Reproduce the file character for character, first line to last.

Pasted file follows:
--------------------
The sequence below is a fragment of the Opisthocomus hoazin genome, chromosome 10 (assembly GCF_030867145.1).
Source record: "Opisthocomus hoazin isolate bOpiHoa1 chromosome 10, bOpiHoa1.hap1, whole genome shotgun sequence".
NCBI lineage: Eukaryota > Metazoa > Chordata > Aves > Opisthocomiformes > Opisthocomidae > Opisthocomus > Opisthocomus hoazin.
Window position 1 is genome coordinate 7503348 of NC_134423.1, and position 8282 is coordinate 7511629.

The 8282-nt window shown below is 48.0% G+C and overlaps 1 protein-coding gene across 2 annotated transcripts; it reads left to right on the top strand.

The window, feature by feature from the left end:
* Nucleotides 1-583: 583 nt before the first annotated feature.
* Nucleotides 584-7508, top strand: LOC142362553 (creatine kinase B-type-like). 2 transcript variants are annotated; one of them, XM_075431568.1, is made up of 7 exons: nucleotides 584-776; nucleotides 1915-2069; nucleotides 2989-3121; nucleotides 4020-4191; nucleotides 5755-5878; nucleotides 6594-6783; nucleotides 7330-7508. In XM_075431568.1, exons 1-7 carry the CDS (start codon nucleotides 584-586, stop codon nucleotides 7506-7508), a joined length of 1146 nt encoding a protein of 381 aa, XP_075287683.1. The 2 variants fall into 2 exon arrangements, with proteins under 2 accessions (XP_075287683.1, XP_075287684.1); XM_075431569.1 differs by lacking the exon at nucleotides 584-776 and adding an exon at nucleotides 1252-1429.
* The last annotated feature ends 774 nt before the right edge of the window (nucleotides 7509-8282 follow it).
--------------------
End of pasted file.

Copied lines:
The sequence below is a fragment of the Opisthocomus hoazin genome, chromosome 10 (assembly GCF_030867145.1).
Source record: "Opisthocomus hoazin isolate bOpiHoa1 chromosome 10, bOpiHoa1.hap1, whole genome shotgun sequence".
NCBI lineage: Eukaryota > Metazoa > Chordata > Aves > Opisthocomiformes > Opisthocomidae > Opisthocomus > Opisthocomus hoazin.
Window position 1 is genome coordinate 7503348 of NC_134423.1, and position 8282 is coordinate 7511629.

The 8282-nt window shown below is 48.0% G+C and overlaps 1 protein-coding gene across 2 annotated transcripts; it reads left to right on the top strand.

The window, feature by feature from the left end:
* Nucleotides 1-583: 583 nt before the first annotated feature.
* Nucleotides 584-7508, top strand: LOC142362553 (creatine kinase B-type-like). 2 transcript variants are annotated; one of them, XM_075431568.1, is made up of 7 exons: nucleotides 584-776; nucleotides 1915-2069; nucleotides 2989-3121; nucleotides 4020-4191; nucleotides 5755-5878; nucleotides 6594-6783; nucleotides 7330-7508. In XM_075431568.1, exons 1-7 carry the CDS (start codon nucleotides 584-586, stop codon nucleotides 7506-7508), a joined length of 1146 nt encoding a protein of 381 aa, XP_075287683.1. The 2 variants fall into 2 exon arrangements, with proteins under 2 accessions (XP_075287683.1, XP_075287684.1); XM_075431569.1 differs by lacking the exon at nucleotides 584-776 and adding an exon at nucleotides 1252-1429.
* The last annotated feature ends 774 nt before the right edge of the window (nucleotides 7509-8282 follow it).